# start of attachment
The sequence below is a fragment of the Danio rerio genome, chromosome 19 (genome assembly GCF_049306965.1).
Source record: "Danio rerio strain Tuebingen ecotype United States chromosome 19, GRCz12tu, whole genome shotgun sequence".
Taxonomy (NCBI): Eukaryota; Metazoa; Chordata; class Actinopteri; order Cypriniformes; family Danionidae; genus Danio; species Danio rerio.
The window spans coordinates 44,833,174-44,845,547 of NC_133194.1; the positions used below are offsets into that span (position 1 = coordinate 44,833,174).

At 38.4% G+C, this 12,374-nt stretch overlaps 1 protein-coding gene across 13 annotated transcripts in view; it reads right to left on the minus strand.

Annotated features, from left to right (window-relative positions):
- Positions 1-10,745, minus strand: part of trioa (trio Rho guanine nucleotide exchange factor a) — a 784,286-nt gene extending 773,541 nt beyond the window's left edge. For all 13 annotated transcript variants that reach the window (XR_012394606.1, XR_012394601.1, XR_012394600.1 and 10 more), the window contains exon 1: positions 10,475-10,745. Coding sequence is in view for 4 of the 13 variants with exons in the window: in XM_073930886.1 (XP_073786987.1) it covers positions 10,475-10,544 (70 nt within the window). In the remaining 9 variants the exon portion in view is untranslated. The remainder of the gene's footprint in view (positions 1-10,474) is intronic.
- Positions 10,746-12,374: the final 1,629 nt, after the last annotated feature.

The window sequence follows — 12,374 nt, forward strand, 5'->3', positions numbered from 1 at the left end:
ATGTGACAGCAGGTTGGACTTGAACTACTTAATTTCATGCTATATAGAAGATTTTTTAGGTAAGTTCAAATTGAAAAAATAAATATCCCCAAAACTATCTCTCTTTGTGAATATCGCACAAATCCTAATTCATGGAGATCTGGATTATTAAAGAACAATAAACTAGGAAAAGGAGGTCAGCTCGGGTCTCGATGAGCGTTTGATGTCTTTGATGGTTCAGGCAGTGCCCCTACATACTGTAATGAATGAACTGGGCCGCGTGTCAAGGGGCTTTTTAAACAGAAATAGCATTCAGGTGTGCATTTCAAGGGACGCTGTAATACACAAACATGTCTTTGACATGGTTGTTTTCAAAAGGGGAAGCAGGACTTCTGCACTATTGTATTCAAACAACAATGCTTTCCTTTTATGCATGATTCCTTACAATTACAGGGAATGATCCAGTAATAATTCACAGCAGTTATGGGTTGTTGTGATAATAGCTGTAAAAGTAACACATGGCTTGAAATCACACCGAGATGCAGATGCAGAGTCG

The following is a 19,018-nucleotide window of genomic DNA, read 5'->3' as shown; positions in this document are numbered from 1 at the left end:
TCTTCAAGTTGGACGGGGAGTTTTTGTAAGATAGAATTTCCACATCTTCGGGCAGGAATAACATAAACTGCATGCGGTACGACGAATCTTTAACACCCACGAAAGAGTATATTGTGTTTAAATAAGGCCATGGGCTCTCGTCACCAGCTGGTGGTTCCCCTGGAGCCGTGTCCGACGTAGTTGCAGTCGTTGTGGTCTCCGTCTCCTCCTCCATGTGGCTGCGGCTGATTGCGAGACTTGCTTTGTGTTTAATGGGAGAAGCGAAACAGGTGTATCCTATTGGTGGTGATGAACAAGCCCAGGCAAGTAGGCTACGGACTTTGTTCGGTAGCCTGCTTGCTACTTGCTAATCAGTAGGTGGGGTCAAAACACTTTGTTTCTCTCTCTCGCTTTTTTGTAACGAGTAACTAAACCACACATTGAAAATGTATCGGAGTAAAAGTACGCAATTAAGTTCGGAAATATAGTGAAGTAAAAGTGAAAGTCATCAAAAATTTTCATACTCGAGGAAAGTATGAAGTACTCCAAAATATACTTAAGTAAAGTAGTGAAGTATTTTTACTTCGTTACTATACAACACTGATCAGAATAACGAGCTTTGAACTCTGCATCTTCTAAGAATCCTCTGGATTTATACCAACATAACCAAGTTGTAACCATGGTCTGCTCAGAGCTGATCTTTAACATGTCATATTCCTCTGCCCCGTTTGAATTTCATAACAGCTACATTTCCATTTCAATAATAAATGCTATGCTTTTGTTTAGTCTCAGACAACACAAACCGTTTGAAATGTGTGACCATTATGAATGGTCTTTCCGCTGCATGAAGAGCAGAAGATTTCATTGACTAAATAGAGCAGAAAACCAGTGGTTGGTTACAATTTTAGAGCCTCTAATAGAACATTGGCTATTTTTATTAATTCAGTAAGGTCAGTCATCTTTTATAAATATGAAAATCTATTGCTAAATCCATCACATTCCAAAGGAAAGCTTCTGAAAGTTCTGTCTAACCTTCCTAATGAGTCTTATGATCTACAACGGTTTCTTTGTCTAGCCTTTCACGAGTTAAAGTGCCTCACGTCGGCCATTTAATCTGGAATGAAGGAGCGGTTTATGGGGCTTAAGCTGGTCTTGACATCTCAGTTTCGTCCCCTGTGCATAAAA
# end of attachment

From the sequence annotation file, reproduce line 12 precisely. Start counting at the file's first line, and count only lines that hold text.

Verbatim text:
TCTTCAAGTTGGACGGGGAGTTTTTGTAAGATAGAATTTCCACATCTTCGGGCAGGAATAACATAAACTGCATGCGGTACGACGAATCTTTAACACCCACGAAAGAGTATATTGTGTTTAAATAAGGCCATGGGCTCTCGTCACCAGCTGGTGGTTCCCCTGGAGCCGTGTCCGACGTAGTTGCAGTCGTTGTGGTCTCCGTCTCCTCCTCCATGTGGCTGCGGCTGATTGCGAGACTTGCTTTGTGTTTAATGGGAGAAGCGAAACAGGTGTATCCTATTGGTGGTGATGAACAAGCCCAGGCAAGTAGGCTACGGACTTTGTTCGGTAGCCTGCTTGCTACTTGCTAATCAGTAGGTGGGGTCAAAACACTTTGTTTCTCTCTCTCGCTTTTTTGTAACGAGTAACTAAACCACACATTGAAAATGTATCGGAGTAAAAGTACGCAATTAAGTTCGGAAATATAGTGAAGTAAAAGTGAAAGTCATCAAAAATTTTCATACTCGAGGAAAGTATGAAGTACTCCAAAATATACTTAAGTAAAGTAGTGAAGTATTTTTACTTCGTTACTATACAACACTGATCAGAATAACGAGCTTTGAACTCTGCATCTTCTAAGAATCCTCTGGATTTATACCAACATAACCAAGTTGTAACCATGGTCTGCTCAGAGCTGATCTTTAACATGTCATATTCCTCTGCCCCGTTTGAATTTCATAACAGCTACATTTCCATTTCAATAATAAATGCTATGCTTTTGTTTAGTCTCAGACAACACAAACCGTTTGAAATGTGTGACCATTATGAATGGTCTTTCCGCTGCATGAAGAGCAGAAGATTTCATTGACTAAATAGAGCAGAAAACCAGTGGTTGGTTACAATTTTAGAGCCTCTAATAGAACATTGGCTATTTTTATTAATTCAGTAAGGTCAGTCATCTTTTATAAATATGAAAATCTATTGCTAAATCCATCACATTCCAAAGGAAAGCTTCTGAAAGTTCTGTCTAACCTTCCTAATGAGTCTTATGATCTACAACGGTTTCTTTGTCTAGCCTTTCACGAGTTAAAGTGCCTCACGTCGGCCATTTAATCTGGAATGAAGGAGCGGTTTATGGGGCTTAAGCTGGTCTTGACATCTCAGTTTCGTCCCCTGTGCATAAAA